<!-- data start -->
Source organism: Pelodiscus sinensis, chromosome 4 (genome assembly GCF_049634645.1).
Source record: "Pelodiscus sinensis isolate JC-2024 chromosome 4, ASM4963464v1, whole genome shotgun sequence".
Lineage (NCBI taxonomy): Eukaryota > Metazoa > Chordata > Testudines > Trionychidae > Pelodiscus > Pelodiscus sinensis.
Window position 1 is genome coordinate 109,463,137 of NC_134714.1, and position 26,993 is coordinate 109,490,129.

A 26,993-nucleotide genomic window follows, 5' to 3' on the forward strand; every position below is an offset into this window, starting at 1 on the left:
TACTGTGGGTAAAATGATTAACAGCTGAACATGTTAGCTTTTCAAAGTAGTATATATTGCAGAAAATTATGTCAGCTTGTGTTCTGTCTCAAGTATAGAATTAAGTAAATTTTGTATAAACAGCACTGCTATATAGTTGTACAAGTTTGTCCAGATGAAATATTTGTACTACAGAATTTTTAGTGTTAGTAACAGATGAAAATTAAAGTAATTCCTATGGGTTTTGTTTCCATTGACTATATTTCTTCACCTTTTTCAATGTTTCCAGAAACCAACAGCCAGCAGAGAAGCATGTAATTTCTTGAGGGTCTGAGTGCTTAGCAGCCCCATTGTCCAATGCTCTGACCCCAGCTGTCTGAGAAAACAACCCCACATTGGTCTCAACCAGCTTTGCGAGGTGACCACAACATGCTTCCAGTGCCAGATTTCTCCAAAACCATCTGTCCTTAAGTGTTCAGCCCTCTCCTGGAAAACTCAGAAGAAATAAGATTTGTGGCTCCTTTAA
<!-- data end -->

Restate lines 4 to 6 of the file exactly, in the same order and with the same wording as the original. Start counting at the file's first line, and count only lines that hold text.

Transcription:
Window position 1 is genome coordinate 109,463,137 of NC_134714.1, and position 26,993 is coordinate 109,490,129.

A 26,993-nucleotide genomic window follows, 5' to 3' on the forward strand; every position below is an offset into this window, starting at 1 on the left:
TACTGTGGGTAAAATGATTAACAGCTGAACATGTTAGCTTTTCAAAGTAGTATATATTGCAGAAAATTATGTCAGCTTGTGTTCTGTCTCAAGTATAGAATTAAGTAAATTTTGTATAAACAGCACTGCTATATAGTTGTACAAGTTTGTCCAGATGAAATATTTGTACTACAGAATTTTTAGTGTTAGTAACAGATGAAAATTAAAGTAATTCCTATGGGTTTTGTTTCCATTGACTATATTTCTTCACCTTTTTCAATGTTTCCAGAAACCAACAGCCAGCAGAGAAGCATGTAATTTCTTGAGGGTCTGAGTGCTTAGCAGCCCCATTGTCCAATGCTCTGACCCCAGCTGTCTGAGAAAACAACCCCACATTGGTCTCAACCAGCTTTGCGAGGTGACCACAACATGCTTCCAGTGCCAGATTTCTCCAAAACCATCTGTCCTTAAGTGTTCAGCCCTCTCCTGGAAAACTCAGAAGAAATAAGATTTGTGGCTCCTTTAA